In order for the Old Testament to hold any value for the church, it must first hold relevance for the church. Does any such relevance exist? The Old Testament is relevant because it is the foundation of the New Testament Church. When Jesus rose from the dead, he said this to His disciples: “Thus it is written…that repentance for the forgiveness of sins should be proclaimed in His name to all nations” (Luke 24:46–47). That is to say, the Old Testament (if this Rabbi is to be believed) is all about the creation of the church.
The Old Testament lays out God’s preparations for the coming of Christ over the course of millennia. We see this in its covenants, which stack together as part of this foundation. “The Abrahamic, Mosaic, and Davidic covenants do not present themselves as self-contained entities. Instead, each successive covenant builds on the previous relationship, continuing the basic emphasis which had been established earlier.” All this works together to prepare God’s people and God’s world for God’s church.
Jesus is the promised Seed of the woman, of whom the God of the Old Testament speaks immediately following the entrance of sin into the Garden (Genesis 3:15). In fact, when we trace this theme down to its foundations, we find that Jesus is the God of the Old Testament. The little brother of our Lord pondered this mystery when he said this about Him: “Now I want to remind you, although you once fully knew it, that Jesus, who saved a people out of the land of Egypt, afterward destroyed those who did not believe” (Jude 5). The person Jude grew up with as his big brother is the God of Israel. When we read about God in the Old Testament, we read about Jesus.
The Old Testament is relevant because it is spoken by the same God as the New. God is not only the Subject of the Bible; He is the Author. The Bible is God’s word. If we love God, we want to hear His voice wherever He speaks. The whole Bible is one story. In his tome, A New Testament Biblical Theology, G.K. Beale writes, “The presupposition of this book is that the NT is the continuation of the storyline of the OT.” Indeed, the presupposition is necessary in light of the doctrine of inspiration. Simply put, “If…God is the ultimate and original author, then [the Bible] does have unity.”Ultimately, the Old Testament is relevant because it is all about the gospel of the Lord Jesus Christ. Click To Tweet
Jesus Himself grew up reading the Old Testament Scriptures. By all accounts, He was diligent in hiding them in His young heart. When He was called into the ministry and endowed with the Holy Spirit at His baptism, we find Him driven to the wilderness to do battle with Satan. His weapon? The Old Testament Scriptures. He found them profitable for making one wise and obliterating temptations.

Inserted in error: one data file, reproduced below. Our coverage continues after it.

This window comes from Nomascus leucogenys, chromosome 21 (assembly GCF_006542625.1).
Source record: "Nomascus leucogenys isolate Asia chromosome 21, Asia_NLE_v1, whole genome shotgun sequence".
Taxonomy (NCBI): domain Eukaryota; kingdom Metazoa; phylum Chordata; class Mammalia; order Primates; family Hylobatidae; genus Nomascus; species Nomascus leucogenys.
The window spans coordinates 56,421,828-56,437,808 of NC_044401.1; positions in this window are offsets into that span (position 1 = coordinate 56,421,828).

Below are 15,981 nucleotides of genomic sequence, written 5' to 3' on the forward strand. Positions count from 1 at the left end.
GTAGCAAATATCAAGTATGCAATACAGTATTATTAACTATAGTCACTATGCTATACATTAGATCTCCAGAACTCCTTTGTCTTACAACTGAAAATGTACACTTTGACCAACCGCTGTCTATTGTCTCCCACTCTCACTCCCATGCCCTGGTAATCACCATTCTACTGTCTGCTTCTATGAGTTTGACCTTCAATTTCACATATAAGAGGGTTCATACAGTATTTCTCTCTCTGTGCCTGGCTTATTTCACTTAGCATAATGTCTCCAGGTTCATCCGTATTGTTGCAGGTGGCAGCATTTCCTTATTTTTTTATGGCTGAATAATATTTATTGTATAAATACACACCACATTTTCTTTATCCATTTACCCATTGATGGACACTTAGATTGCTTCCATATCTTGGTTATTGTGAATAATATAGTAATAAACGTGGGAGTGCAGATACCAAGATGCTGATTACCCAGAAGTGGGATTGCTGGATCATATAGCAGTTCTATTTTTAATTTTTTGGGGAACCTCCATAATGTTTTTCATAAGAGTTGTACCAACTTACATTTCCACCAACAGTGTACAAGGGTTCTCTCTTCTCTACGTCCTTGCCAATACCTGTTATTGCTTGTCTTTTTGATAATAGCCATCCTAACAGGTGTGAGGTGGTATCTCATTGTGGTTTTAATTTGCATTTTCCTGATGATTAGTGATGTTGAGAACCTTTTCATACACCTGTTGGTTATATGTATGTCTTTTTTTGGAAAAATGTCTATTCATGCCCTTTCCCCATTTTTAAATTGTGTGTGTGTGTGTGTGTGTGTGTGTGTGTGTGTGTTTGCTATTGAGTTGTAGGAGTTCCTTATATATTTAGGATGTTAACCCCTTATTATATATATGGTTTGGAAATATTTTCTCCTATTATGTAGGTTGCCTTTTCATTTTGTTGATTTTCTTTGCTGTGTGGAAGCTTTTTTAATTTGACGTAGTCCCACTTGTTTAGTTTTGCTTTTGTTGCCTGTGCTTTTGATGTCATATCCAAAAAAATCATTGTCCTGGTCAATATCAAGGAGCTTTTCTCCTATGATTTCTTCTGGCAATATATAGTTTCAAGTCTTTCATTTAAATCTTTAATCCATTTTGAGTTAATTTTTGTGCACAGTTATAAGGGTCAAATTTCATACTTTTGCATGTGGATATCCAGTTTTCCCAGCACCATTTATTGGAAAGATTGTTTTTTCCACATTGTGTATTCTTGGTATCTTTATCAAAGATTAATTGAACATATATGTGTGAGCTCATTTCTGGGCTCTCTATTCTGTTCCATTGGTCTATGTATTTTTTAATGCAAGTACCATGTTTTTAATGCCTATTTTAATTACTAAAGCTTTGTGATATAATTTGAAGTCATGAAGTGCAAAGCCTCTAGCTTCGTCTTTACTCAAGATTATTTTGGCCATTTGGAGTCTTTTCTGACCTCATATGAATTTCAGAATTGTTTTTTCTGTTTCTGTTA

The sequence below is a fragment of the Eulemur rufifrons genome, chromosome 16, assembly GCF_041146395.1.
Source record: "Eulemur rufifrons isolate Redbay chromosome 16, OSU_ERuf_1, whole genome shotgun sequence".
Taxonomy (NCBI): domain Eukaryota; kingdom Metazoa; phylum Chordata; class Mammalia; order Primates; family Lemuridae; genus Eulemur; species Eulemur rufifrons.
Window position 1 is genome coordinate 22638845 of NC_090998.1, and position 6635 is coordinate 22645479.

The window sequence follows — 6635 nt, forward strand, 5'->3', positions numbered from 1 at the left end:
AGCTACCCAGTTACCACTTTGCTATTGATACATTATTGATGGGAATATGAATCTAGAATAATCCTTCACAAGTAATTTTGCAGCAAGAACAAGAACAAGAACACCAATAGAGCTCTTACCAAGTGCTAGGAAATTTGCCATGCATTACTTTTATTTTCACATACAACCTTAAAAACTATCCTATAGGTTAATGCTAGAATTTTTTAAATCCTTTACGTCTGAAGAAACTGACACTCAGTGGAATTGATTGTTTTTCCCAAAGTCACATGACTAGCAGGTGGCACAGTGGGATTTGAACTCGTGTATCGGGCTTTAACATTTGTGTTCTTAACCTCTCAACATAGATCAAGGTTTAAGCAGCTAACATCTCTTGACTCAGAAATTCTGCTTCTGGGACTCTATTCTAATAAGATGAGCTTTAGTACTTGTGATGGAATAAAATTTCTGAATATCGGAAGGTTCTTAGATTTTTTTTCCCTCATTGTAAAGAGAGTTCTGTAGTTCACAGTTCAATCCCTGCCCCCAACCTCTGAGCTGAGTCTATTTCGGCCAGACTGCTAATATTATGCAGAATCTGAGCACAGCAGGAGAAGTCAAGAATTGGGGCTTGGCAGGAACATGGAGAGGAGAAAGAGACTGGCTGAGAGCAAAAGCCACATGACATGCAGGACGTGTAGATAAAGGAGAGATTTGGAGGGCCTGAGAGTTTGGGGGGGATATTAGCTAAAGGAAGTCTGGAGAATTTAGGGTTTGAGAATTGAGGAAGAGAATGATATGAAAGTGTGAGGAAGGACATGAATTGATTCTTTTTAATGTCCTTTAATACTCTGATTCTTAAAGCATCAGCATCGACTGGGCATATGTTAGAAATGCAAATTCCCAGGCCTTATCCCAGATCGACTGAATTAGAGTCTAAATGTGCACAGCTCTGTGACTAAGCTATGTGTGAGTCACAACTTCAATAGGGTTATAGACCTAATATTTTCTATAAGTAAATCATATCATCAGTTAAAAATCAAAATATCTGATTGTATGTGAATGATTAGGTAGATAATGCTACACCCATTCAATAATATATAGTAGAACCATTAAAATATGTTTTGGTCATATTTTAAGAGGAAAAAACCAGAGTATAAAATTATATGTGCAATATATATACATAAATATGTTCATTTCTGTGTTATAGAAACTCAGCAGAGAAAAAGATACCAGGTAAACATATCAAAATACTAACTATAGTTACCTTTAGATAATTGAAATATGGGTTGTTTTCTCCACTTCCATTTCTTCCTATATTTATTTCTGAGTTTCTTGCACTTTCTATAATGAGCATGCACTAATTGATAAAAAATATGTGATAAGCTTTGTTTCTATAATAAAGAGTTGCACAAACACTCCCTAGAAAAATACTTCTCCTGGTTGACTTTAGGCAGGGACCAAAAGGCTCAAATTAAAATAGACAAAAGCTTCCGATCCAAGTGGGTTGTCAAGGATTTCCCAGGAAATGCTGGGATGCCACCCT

Not only this, but Jesus read the Scriptures from a unique vantage point that cannot help but spark our wonder and awe. He grew up reading the Old Testament writings and learned about Himself from them. For instance, it is Christ who says in the Psalms, “Behold, I have come; in the scroll of the book it is written of me” (Psalm 40:7). If there is any doubt as to the speaker, Hebrews 10:7 is the end of controversy, which says “When Christ came into the world, he said…” and then proceeds to quote Psalm 40:6–8. “In a real sense,” write Beeke and Jones, “Christ learned about His messianic calling through reading the Scriptures.” If He who so loved us so loved the Old Testament Scriptures, ought we not to love and search them as well?
Ultimately, the Old Testament is relevant because it is all about the gospel of the Lord Jesus Christ. Even in the face of clear New Testament Scriptures to the contrary (such as Luke 24:44), “Although few evangelicals would that there are some direct Messianic prophecies in the Old Testament, it is becoming increasingly popular to reject the idea that the Hebrew Bible has specific predictions of Messiah.” Christians must keep this message before them at all times, pondering its beauty and wondering at its immense goodness to them. The Old Testament is relevant because it showcases the same Christ as the New. He is the object of our faith. And He is found everywhere in the Old Testament. Christians who are not familiar with their Old Testaments have deprived themselves of the faith-nourishing sights of Christ. Our faith grows as we behold Him, and He is present when we read His living words, even those in the most obscure corners of the Old Testament.
 Not exclusively, but as the necessary fulfillment of all God’s promises to all his people.
 O. Palmer Robertson, The Christ of the Covenants (Phillipsburg, NJ: Presbyterian and Reformed Publishing Co., 1980), 28.
 Is there anything as wonderful as the incarnation of our Lord?
 G.K. Beale, A New Testament Biblical Theology: The Unfolding of the Old Testament in the New (Grand Rapids: Baker Academic, 2011), 29.
 Dan McCartney and Charles Clayton, Let the Reader Understand: A Guide to Interpreting and Applying the Bible (Phillipsburg, NJ: P&R Publishing, 2002), 41.
 Joel Beeke and Mark Jones, A Puritan Theology: Doctrine for Life (Grand Rapids: Reformation Heritage Books, 2012), 344.
 Michael Rydelnik, The Messianic Hope: Is the Hebrew Bible Really Messianic? (Nashville, TN: B&H Academic, 2010), 1.
Luke Walker is the lead pastor of Redeeming Cross Community Church in Minneapolis. He is the author of six biographies on historic Christians, and a book entitled He Gave Them Judges: Jesus in the Book of Judges. Luke is an MDiv student at Reformed Baptist Seminary. He is married to Angel and is the father of three children.